How do you organize a cross-agency collaborative effort to get results no single agency could accomplish on its own? The Government Accountability Office (GAO) has developed an inventory of “mechanisms that the federal government uses to lead and implement interagency collaboration,” along with a self-assessment checklist to consider when using them.
Most government activities are managed through programs in agencies. The pace of technology and business changes are causing leading organizations - that have always collaborated - to move to a new model of managing activities from a cross-program view, leveraging resources to more effectively serve a citizen or business.
How do leaders of very diverse agencies direct ambitious change? How do they achieve significant
goals? What strategies do they use to overcome opposition and win allies? How do specific
organizational and political contexts affect strategies and outcomes?
Since the creation of the IBM Center for The Business of
Government over fourteen years ago, it has been our goal to
help public sector leaders and managers address real-world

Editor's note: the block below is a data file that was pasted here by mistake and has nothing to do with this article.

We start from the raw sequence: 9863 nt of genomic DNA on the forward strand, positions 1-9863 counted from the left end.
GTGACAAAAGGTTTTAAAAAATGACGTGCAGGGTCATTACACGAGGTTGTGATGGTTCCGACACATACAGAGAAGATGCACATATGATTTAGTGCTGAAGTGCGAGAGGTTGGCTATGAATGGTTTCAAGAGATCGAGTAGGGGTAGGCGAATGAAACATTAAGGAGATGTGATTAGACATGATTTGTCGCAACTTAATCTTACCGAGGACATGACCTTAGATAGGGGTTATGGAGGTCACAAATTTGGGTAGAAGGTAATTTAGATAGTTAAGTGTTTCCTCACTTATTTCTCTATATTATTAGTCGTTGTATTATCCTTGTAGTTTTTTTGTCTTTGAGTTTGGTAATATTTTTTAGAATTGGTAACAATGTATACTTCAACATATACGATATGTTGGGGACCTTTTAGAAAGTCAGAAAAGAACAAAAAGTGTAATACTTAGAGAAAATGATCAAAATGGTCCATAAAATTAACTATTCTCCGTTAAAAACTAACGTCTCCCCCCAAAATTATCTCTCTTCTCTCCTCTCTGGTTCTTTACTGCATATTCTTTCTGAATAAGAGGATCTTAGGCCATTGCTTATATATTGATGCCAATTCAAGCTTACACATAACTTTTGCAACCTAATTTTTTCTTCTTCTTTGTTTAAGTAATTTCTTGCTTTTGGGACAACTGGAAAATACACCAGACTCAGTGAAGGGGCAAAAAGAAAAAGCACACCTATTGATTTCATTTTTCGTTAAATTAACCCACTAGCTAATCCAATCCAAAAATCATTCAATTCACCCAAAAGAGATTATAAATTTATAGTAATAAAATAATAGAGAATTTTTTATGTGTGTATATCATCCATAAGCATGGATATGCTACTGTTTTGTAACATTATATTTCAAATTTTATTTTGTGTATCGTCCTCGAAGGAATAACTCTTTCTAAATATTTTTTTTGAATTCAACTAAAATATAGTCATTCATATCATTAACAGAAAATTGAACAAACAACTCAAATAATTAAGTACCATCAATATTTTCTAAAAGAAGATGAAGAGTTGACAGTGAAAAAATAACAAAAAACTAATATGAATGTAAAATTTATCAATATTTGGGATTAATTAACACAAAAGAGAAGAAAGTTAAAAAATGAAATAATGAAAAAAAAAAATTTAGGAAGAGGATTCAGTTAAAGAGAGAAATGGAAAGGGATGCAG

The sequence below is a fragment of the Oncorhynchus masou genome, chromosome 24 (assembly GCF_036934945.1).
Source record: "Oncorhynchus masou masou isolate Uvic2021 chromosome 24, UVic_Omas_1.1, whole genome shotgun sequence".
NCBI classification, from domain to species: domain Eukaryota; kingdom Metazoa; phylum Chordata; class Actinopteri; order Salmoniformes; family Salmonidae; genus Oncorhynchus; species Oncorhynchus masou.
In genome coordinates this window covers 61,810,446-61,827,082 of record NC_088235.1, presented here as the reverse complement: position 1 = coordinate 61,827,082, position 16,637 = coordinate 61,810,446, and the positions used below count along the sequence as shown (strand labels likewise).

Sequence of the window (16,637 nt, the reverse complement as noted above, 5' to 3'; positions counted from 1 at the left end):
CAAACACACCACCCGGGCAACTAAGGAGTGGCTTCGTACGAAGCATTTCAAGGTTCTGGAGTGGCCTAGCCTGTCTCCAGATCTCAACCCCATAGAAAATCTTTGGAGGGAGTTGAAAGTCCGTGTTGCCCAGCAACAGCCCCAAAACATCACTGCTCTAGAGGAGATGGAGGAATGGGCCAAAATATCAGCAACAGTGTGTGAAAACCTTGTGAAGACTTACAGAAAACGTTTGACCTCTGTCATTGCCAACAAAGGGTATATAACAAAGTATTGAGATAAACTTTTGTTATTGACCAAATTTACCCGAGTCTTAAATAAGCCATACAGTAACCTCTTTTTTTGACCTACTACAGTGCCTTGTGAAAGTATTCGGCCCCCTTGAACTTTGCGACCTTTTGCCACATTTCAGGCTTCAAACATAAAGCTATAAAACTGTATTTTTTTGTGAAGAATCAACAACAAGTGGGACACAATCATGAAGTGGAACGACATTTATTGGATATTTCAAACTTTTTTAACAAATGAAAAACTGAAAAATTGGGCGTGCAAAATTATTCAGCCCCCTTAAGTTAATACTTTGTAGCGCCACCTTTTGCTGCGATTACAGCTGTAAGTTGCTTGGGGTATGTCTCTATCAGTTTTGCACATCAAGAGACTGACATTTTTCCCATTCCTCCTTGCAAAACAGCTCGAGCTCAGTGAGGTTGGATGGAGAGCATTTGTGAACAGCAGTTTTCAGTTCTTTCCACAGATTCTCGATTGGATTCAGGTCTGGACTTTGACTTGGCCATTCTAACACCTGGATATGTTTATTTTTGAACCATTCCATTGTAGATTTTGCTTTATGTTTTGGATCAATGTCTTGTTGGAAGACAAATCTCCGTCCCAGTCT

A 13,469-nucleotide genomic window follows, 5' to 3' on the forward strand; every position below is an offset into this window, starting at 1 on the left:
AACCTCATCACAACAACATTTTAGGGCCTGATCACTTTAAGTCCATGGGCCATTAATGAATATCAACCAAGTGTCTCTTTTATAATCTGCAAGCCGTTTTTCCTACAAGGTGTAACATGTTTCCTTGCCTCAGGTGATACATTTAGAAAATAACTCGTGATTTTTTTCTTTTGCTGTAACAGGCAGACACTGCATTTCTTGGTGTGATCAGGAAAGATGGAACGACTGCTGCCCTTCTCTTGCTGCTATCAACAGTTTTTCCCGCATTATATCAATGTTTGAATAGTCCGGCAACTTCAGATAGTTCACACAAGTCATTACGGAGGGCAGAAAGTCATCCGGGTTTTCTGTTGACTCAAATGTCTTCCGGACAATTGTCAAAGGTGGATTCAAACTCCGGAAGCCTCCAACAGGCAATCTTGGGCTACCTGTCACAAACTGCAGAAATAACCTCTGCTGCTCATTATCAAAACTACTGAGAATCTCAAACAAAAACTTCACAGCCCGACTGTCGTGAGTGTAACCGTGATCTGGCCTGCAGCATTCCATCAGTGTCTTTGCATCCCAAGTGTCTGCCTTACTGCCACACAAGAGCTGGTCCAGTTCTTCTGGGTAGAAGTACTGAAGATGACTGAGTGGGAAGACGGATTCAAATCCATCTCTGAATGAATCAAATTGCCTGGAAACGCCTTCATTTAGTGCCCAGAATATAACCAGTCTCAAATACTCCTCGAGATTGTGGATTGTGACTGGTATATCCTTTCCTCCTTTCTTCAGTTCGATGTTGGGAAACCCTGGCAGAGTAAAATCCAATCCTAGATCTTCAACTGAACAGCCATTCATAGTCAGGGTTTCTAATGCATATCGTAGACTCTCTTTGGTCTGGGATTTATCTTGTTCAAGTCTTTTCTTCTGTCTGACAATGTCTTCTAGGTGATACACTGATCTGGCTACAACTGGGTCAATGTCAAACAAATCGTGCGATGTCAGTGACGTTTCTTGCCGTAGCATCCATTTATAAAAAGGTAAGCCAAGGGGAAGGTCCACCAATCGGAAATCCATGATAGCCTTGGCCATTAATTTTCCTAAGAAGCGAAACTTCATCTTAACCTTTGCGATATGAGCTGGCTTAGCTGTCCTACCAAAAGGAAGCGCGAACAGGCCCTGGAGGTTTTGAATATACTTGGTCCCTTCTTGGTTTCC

problems by sponsoring independent, third-party research
from top minds in academe and the nonprofit sector.
Given the number of sustainability projects and initiatives underway within most federal agencies, the key question becomes: How should managers in the federal government implement and measure the benefits of sustainable practices? In attempting to tackle this question and assist government executive charged with wrestling with it, we present a new Center report, Best Practices for Leading Sustainability Efforts, by Jonathan M. Estes.
Survey respondents clearly recognize that the job of senior executives today involves collaboration within their agency, their department, and the federal government, as well as with key external partners and stakeholders.
In a dynamic global landscape, the U.S. Department of State has also sought to advance diplomacy by pursuing effective knowledge-sharing as well as expanding the use of collaborative technology. What is eDiplomacy? How is eDiplomacy moving State from a culture of need to know toward a culture of a need to share?